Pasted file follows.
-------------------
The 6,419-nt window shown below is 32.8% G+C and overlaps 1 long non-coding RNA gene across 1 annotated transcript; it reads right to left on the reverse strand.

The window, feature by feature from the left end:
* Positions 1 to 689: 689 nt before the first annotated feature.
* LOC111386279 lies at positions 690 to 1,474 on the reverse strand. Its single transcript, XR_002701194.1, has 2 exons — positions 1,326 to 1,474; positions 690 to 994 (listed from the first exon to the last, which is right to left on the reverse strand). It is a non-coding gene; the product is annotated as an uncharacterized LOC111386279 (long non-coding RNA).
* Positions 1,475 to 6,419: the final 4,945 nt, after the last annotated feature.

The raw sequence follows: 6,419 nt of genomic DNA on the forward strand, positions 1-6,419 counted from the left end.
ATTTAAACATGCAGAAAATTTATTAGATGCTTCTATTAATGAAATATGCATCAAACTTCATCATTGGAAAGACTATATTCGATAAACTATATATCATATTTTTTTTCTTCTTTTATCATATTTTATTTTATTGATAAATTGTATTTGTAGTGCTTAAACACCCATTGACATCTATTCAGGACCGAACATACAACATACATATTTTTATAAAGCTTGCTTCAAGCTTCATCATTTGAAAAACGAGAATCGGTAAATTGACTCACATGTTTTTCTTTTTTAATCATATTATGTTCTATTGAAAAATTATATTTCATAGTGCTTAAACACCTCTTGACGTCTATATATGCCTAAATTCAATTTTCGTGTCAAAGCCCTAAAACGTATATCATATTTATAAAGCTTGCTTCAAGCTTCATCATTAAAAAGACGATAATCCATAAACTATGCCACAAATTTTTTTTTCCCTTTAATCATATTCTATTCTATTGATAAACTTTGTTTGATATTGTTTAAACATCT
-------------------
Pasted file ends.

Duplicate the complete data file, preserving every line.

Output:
The 6,419-nt window shown below is 32.8% G+C and overlaps 1 long non-coding RNA gene across 1 annotated transcript; it reads right to left on the reverse strand.

The window, feature by feature from the left end:
* Positions 1 to 689: 689 nt before the first annotated feature.
* LOC111386279 lies at positions 690 to 1,474 on the reverse strand. Its single transcript, XR_002701194.1, has 2 exons — positions 1,326 to 1,474; positions 690 to 994 (listed from the first exon to the last, which is right to left on the reverse strand). It is a non-coding gene; the product is annotated as an uncharacterized LOC111386279 (long non-coding RNA).
* Positions 1,475 to 6,419: the final 4,945 nt, after the last annotated feature.

The raw sequence follows: 6,419 nt of genomic DNA on the forward strand, positions 1-6,419 counted from the left end.
ATTTAAACATGCAGAAAATTTATTAGATGCTTCTATTAATGAAATATGCATCAAACTTCATCATTGGAAAGACTATATTCGATAAACTATATATCATATTTTTTTTCTTCTTTTATCATATTTTATTTTATTGATAAATTGTATTTGTAGTGCTTAAACACCCATTGACATCTATTCAGGACCGAACATACAACATACATATTTTTATAAAGCTTGCTTCAAGCTTCATCATTTGAAAAACGAGAATCGGTAAATTGACTCACATGTTTTTCTTTTTTAATCATATTATGTTCTATTGAAAAATTATATTTCATAGTGCTTAAACACCTCTTGACGTCTATATATGCCTAAATTCAATTTTCGTGTCAAAGCCCTAAAACGTATATCATATTTATAAAGCTTGCTTCAAGCTTCATCATTAAAAAGACGATAATCCATAAACTATGCCACAAATTTTTTTTTCCCTTTAATCATATTCTATTCTATTGATAAACTTTGTTTGATATTGTTTAAACATCT